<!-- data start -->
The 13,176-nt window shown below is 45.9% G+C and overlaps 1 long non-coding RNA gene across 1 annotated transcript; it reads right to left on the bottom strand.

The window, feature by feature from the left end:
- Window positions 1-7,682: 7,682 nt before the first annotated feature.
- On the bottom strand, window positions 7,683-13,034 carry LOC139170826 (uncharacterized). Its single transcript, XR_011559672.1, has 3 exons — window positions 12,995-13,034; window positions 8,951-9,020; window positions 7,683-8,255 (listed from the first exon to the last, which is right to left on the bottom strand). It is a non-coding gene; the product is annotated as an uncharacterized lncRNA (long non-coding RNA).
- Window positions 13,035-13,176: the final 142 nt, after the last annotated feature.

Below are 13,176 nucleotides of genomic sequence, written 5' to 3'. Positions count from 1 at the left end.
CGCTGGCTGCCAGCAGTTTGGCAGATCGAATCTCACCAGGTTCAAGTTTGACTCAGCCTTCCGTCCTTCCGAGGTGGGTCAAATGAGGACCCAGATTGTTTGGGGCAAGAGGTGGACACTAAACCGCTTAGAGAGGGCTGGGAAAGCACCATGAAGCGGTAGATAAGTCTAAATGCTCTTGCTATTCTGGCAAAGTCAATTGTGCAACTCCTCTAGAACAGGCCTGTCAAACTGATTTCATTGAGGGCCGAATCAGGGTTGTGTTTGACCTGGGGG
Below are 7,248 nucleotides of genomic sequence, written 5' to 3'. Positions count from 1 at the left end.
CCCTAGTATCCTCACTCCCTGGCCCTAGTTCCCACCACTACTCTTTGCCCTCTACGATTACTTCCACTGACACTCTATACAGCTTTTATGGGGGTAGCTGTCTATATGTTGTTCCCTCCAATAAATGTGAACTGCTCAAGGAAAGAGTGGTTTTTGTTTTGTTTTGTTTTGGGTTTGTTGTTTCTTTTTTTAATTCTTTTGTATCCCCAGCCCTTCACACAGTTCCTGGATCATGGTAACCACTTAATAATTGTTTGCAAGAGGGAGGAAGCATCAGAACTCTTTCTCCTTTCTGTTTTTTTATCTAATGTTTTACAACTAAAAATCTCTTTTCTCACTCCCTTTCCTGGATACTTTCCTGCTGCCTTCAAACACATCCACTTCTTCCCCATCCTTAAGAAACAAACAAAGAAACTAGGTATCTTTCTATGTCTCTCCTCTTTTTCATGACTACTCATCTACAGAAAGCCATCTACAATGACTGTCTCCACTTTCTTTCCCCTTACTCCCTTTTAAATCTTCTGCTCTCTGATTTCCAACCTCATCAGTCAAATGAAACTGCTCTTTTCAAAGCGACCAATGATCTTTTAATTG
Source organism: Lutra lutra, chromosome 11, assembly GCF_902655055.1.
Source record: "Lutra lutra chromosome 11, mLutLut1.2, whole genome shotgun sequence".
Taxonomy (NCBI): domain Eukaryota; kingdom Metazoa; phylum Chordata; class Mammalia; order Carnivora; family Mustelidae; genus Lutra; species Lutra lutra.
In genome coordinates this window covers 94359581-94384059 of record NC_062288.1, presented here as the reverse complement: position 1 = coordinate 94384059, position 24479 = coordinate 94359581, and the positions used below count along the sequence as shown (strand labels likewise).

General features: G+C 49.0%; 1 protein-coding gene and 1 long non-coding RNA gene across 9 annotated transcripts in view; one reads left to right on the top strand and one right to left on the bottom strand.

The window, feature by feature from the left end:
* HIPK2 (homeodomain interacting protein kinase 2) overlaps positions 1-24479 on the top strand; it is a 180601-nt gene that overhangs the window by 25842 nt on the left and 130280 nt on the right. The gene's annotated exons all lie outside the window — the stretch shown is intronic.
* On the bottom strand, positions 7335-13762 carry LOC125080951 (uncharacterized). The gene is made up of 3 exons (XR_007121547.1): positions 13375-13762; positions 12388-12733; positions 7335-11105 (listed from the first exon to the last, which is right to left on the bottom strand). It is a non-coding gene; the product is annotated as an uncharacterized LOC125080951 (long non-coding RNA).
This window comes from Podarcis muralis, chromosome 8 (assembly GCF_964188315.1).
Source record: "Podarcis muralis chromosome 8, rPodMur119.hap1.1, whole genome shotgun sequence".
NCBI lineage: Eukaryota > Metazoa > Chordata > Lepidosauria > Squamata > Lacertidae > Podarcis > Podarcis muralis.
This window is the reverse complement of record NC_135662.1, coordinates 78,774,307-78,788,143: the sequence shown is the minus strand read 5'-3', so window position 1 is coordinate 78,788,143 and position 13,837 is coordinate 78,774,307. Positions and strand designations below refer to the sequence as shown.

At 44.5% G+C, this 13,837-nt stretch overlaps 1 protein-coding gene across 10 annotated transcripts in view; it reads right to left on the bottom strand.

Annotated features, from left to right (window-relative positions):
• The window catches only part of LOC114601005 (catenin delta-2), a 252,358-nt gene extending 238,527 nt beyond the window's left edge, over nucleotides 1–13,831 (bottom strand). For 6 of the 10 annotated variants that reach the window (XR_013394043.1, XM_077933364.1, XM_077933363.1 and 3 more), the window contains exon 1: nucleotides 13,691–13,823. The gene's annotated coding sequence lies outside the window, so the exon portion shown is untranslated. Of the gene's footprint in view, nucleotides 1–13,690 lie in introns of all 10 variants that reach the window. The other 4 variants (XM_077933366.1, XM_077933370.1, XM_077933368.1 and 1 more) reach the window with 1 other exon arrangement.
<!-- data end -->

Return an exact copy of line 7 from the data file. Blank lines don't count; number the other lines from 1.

CGCTGGCTGCCAGCAGTTTGGCAGATCGAATCTCACCAGGTTCAAGTTTGACTCAGCCTTCCGTCCTTCCGAGGTGGGTCAAATGAGGACCCAGATTGTTTGGGGCAAGAGGTGGACACTAAACCGCTTAGAGAGGGCTGGGAAAGCACCATGAAGCGGTAGATAAGTCTAAATGCTCTTGCTATTCTGGCAAAGTCAATTGTGCAACTCCTCTAGAACAGGCCTGTCAAACTGATTTCATTGAGGGCCGAATCAGGGTTGTGTTTGACCTGGGGG